When it comes to internet speed, most people would agree that faster is better. But how much do you really need for your average household use? For light internet users, paying for gigabit speed might make as much financial sense as renting a hypersonic jet to pick up groceries.
On the other hand, packages that offer more speed and bandwidth can greatly enhance online experiences. If you love streaming video, online gaming, and using multiple connected devices simultaneously, higher speeds mean smoother streaming, better response time, and more bandwidth for everyone.
When you’re shopping for a plan, evaluate how you expect to use the internet and choose a plan with enough speed and bandwidth for your needs. Note that as maximum download speeds increase, so do maximum upload speeds, monthly bandwidth allowances, and plan prices.
As an example, let’s look at downloading a 50 GB file. Using a 10 Mbps connection, it would take 11 hours or longer to download. With a 1 Gig connection, the same file could be downloaded in about 8 minutes. Some commonly downloaded file types, such as high-definition videos and video games, can be huge, and your internet speed will affect how quickly they can be delivered.
Upload speed is also important, especially if you host streaming channels or upload videos. The 10 Mbps speed from the previous example was for downloads but uploads with this plan will transfer at a speed of up to 1 Mbps. While you might not ever need to upload a 50 GB file, doing so would take approximately 5 days to upload one at 1 Mbps. A 1 Gig internet plan that includes upload speeds of up to 40 Mbps and could get the job done in about 3 hours.
Not sure what kind of internet speed is right for your home? Here are some general guidelines based on Blue Ridge’s internet plans.
Number of Users
Think of your internet data flowing like water in your home. Have you ever had a satisfying shower drop to a weak sprinkle because someone in the house turned on a sink or started a load of wash? Like water pressure, your internet speed can decrease with every additional device that’s using data. At a certain point, too many devices on a network can cause problems like video buffering, input lag during online gaming, and slow web browsing.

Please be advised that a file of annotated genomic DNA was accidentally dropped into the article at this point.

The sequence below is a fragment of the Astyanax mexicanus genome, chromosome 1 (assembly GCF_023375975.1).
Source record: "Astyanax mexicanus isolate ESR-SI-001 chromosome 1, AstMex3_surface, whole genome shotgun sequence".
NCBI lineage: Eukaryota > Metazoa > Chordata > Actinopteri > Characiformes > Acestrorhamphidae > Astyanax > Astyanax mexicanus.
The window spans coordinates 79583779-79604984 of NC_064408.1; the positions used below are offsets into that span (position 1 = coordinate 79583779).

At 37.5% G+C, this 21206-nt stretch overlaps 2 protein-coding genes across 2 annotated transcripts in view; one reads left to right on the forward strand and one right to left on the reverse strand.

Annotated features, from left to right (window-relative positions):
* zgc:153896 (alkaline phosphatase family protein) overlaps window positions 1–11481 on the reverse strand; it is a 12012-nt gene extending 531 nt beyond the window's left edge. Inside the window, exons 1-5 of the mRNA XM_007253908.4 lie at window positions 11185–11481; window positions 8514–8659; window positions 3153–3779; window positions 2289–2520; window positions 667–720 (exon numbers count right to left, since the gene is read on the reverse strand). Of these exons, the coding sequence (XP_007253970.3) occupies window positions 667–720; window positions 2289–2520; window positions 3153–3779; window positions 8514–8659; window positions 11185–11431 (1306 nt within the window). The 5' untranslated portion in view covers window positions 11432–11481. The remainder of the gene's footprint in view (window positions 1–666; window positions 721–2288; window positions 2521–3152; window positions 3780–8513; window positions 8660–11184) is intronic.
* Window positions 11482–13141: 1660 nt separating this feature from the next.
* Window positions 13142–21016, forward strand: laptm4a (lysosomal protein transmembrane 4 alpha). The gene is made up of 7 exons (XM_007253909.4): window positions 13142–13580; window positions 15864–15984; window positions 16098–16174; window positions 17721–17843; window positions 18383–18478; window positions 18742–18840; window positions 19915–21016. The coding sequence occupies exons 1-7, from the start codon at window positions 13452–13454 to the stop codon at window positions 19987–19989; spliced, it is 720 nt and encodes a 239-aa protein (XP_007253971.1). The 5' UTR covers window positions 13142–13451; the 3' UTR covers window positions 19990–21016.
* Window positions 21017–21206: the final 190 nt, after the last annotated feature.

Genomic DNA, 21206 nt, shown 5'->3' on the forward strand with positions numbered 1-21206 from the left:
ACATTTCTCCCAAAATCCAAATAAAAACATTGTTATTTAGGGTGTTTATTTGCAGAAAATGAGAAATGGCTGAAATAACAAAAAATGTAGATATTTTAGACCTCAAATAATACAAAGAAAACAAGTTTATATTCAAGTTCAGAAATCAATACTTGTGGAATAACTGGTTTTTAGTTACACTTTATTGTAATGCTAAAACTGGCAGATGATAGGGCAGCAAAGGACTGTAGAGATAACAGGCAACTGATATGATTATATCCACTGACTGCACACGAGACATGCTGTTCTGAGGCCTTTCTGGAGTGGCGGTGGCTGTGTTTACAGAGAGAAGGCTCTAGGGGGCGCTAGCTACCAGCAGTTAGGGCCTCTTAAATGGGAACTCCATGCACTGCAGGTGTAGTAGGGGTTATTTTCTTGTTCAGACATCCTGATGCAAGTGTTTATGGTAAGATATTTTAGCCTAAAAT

3-5 Average Users, up to 10 Devices
5+ Heavy Users, 10+ Devices
When you're in it to win it, internet speed makes all the difference. Today's fast action, high resolution games tend to eat up broadband networks. Faster internet speeds will improve download rates, and more importantly, will reduce your game's "ping rate." This is the delay between your action and the game's response, which is crucial during multi-player games where microseconds count.
Streaming services like Netflix, Hulu, Prime video, and many more are continuing to be mainstays in every house. Part of this continuing to be possible is because internet speeds are keeping pace with the ever-increasing visual quality of shows and movies – while also supporting multiple devices doing this on home networks. Most streaming services have also started rolling out native 4k content, which makes fast download speeds more important than ever to enjoy that level of fidelity.
Working from home has become common lately, thanks largely to the popularization of video conferencing and online meeting services like Zoom and Teams. Internet speed is a vital commodity because there's nothing more conspicuous than your voice lagging mid-conversation or being dropped from a meeting altogether. When your career is on the line, you're not going to mess around with internet speed deficiencies.
Bear in mind that these examples are based on getting a quality experience. You can use as many devices as you want and attempt all of these activities with any plan, but you may not have the best experience if your internet isn’t fast enough. Even if you have enough patience to wait hours for downloads to complete or can deal with frequent buffering during HD video streams, exceeding the monthly bandwidth allowance of some plans may result in overage charges.
Your internet speed needs ultimately come down to how your household plans to use it. The more users and devices your network needs to support, the more important speed and bandwidth become. Unless you spend very little time online, consider trying the fastest plan that fits within your monthly budget, because no one ever complains that their internet is too fast.